Yet, when it comes to foreign policy, Ahmadinejad seems to be admired by many people around the world for his uncompromising stance against the West, particularly the US and Israel. For example, early on he reversed the Paris Agreement of 2004 that asked Iran to suspend all enrichment-related and reprocessing activities. The agreement was viewed by many as capitulation to the whims and wishes of the US, Israel and their allies. Its reversal brought Ahmadinejad some measure of popularity at home as well. Against all odds, he pushed for the right of Iran to enrich uranium under Article IV of the Nuclear Non-proliferation Treaty. Even though at times reckless, the policy seemed to work and the West appeared unable, despite all the threats of military attacks and sanctions against Iran, to reverse it. Ahmadinejad also kept up a relentless rhetoric against Israel’s brutal occupation of Palestine. The rhetoric resonated among some Iranian as well as Arab masses. For such stances, some progressive elements in the West, particularly in the US, seem to view Ahmadinejad as a nationalist and “anti-imperialist” fellow.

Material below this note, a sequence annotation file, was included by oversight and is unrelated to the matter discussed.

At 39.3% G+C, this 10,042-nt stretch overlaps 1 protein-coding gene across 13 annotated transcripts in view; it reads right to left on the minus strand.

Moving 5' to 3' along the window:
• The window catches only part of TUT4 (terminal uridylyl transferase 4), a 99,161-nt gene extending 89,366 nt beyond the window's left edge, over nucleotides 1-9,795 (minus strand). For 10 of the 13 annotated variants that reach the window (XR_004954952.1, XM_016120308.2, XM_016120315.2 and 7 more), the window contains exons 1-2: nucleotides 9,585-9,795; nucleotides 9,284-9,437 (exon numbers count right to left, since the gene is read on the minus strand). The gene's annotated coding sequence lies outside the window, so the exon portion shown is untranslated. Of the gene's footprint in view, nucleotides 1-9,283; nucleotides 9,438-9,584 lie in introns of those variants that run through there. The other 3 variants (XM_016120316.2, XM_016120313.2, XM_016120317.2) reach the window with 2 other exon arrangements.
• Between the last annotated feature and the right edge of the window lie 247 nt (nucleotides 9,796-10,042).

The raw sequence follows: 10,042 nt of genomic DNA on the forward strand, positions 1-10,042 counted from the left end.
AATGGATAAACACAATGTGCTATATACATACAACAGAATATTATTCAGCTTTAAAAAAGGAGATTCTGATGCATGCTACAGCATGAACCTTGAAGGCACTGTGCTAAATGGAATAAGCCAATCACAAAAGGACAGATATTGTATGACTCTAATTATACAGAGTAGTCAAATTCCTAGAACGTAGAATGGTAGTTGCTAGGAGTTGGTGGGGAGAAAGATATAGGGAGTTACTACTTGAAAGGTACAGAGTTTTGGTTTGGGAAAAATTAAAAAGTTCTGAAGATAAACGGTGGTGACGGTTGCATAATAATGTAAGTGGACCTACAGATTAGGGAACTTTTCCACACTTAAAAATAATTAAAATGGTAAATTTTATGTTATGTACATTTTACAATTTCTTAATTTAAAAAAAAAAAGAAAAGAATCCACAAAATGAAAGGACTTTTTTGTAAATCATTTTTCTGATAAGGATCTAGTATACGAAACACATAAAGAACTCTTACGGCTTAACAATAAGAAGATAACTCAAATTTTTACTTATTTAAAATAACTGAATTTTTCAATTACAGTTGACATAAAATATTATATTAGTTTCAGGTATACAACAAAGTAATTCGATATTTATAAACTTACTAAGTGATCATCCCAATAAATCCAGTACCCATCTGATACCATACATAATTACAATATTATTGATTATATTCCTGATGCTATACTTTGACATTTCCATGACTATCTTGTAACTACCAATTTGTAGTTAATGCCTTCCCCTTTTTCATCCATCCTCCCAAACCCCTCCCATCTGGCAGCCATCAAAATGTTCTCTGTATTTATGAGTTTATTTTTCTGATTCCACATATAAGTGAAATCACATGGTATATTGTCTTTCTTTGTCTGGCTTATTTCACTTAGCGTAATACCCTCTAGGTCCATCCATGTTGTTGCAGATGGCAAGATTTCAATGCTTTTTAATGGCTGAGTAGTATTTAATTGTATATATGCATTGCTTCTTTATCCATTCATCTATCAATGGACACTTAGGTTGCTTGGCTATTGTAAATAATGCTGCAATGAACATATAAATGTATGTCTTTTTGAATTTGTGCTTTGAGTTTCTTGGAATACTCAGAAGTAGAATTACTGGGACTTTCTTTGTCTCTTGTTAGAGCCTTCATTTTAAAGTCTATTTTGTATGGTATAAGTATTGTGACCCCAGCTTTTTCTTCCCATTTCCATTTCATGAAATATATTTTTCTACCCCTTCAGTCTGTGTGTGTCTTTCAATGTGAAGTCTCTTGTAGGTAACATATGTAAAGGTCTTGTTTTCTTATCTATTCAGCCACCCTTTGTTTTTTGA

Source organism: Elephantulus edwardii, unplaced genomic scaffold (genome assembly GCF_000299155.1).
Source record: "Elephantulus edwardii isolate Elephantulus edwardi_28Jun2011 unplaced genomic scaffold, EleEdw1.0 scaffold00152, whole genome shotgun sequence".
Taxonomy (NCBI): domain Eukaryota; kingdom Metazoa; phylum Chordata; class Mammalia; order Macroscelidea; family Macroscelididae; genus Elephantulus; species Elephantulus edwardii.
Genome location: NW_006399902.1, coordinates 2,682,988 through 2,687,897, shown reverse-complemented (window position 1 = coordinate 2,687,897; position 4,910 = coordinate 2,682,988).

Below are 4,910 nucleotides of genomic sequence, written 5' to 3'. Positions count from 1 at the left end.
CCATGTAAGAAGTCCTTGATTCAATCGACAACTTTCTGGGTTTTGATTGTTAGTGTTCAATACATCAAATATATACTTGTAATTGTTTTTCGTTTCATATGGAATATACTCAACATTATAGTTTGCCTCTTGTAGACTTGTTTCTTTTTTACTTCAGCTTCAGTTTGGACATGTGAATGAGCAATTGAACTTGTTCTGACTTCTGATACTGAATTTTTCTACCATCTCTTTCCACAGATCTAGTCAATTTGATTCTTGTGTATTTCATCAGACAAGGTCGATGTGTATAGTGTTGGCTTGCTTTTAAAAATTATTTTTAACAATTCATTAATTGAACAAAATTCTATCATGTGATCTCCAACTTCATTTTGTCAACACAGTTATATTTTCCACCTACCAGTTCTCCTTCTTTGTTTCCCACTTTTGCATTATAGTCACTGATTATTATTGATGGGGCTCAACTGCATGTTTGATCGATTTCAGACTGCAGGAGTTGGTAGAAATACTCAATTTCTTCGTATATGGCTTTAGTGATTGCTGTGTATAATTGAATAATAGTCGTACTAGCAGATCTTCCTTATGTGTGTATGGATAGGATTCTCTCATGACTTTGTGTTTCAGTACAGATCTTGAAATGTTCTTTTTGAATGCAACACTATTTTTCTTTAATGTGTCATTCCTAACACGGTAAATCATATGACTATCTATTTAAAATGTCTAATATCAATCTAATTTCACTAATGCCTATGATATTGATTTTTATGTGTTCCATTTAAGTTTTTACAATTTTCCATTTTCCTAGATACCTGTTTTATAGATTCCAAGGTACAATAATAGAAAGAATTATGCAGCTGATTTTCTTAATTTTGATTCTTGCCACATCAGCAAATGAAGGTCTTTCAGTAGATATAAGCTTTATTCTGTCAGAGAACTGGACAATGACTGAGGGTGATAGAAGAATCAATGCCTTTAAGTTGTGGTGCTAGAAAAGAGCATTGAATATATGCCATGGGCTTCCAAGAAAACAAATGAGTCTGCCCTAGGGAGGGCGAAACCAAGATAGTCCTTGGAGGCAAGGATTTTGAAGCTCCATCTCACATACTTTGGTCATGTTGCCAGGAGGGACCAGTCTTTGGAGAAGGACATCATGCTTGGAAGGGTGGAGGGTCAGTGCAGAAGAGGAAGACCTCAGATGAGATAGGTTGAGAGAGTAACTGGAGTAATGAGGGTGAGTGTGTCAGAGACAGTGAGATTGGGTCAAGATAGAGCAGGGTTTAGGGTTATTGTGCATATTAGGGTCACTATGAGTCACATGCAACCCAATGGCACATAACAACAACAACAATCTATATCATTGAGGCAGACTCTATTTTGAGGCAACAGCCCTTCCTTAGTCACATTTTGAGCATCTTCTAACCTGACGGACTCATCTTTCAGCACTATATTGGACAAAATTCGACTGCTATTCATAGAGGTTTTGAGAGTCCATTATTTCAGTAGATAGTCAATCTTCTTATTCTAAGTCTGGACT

Mir-Hossein Mousavi is also a product of the Islamic Republic. He, too, represents the dichotomy of the Islamic Republic, but not as much as Ahmadinejad does. As the Prime Minister of Iran from 1981-1989 he surely does not have the clean bill of health that his massive support in Iran seems to indicate. Looking at his past and some of the events that took place during his premiership, one has to conclude, as many Iran analysts have already done so, that he was the “accidental hero” of Iran’s last election, the man who was “anyone-but-Ahmadinejad.” Yet, it would be wrong to assume, as some progressive elements outside of Iran, particularly in the US, have done that Mousavi is the agent of the “US imperialism” and a potential friend of Israel. Not only did his policies during his long premiership not support these contentions, his stances prior to the election on such issues as protecting Iran’s right to develop nuclear energy, show that the US and Israel could have had as much trouble, if not more, with Mousavi as with Ahmadinejad. Indeed, if one followed very closely the US, Israel and the Israeli lobby groups’ attitude toward the Iranian presidential candidates prior to the election, one could see clearly that they preferred Ahmadinejad over Mousavi. Why? Because Ahmadinejad, as someone already demonized, was easier to deal with than Mousavi. Daniel Pipes famously summed up the attitude of the “neoconservatives” when he stated that if he were “enfranchised” in the Iranian election, he would have voted for Ahmadinejad since he would “prefer to have an enemy who’s forthright and obvious, who wakes people up with his outlandish statements.”